EMC Elect is getting ready for EMCW-Momentum 2015

April 25th, 2015 Comments off

It is less than 10 days until I fly to Vegas again. Ready for a week of knowledge sharing and showing the world the wonders of SPA4D and LoBConnect. It will be different from the previous years. A number of reasons:

1) We have two very cool products. We see how happy our customers are already reacting to them, but are excited how the Momentum crowd will respond.

2) I cannot wait to finally see a glimpse of all the new things of ECD: What will the new Capital Projects UI look like? Is the 3th gen platform getting the traction it deserves? Is LSQM ready for the next step and will the multi tenant solution for Life Science be a good competitor for Veeva? What about xCP and a rules engine? D2 and xCP, you see they are more and more growing to each other, but when will they become one, now or never or anything in between?

3) Being EMC Elect. I don’t know if anything will be different, but I feel obligated to write a blog per day to give my ideas and thoughts.

Please drop by our booth and share your thoughts. I’m always in for a good discussion.

What you tell me in Vegas, might end up in my blog 🙂

Social Welfare at the ECM Workplace

January 19th, 2015 Comments off

A few months ago, Linda gave birth to her son Luca. Linda is the wife of Stephan, a colleague of mine. Curious as he is, Luca was premature when he decided that it was time to see the light of day. That by itself wasn’t any problem at all. The world was ready for him.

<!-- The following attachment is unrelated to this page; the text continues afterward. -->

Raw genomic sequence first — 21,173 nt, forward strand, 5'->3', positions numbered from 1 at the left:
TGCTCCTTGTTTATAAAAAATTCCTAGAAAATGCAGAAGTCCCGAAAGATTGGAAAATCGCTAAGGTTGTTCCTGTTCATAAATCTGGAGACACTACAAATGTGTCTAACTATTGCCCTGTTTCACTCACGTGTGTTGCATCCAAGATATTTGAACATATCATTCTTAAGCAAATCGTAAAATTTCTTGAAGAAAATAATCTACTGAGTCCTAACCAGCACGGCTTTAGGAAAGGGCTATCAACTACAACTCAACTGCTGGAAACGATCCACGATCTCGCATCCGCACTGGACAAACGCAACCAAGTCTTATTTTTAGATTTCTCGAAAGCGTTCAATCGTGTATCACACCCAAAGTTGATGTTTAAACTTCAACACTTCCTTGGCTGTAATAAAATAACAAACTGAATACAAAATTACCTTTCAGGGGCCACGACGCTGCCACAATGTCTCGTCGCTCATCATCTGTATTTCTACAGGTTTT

The birth of Luca triggered me to share a story that I tell my customers in the early days of a document management project. By now you are wondering why the birth of Luca trigger this story.

Here in the Netherlands, we have a social welfare system in place that kicks in at the early days of a pregnancy. Not only is the health of both mother and her child monitored, but the system also ensures a safe home is in place for the new born. It may sound overanxious, but one of the checks they do is to see if you have a cradle for the baby. That same social welfare system functions as a lifeline throughout your entire life until you shall come to your grave in ripe old age.

That lifeline provides the guidance, the procedures, the policies and the actions to fall back upon during your life. It’s the blueprint of the minimal life. You can still live your live to the max the way you want it, as long as you don’t underperform and drop below the minimum that the lifeline provides. It also takes into account the stages that you pass in your life. You may become a parent yourself, which gives you access to child support. You may develop a partial disability to work, which provides access to special compensation benefits. And even a basic pension is provided when you reach the age of 65+.

For us humans, the Social Welfare system provides the lower limit blueprint of our life from Cradle to Grave.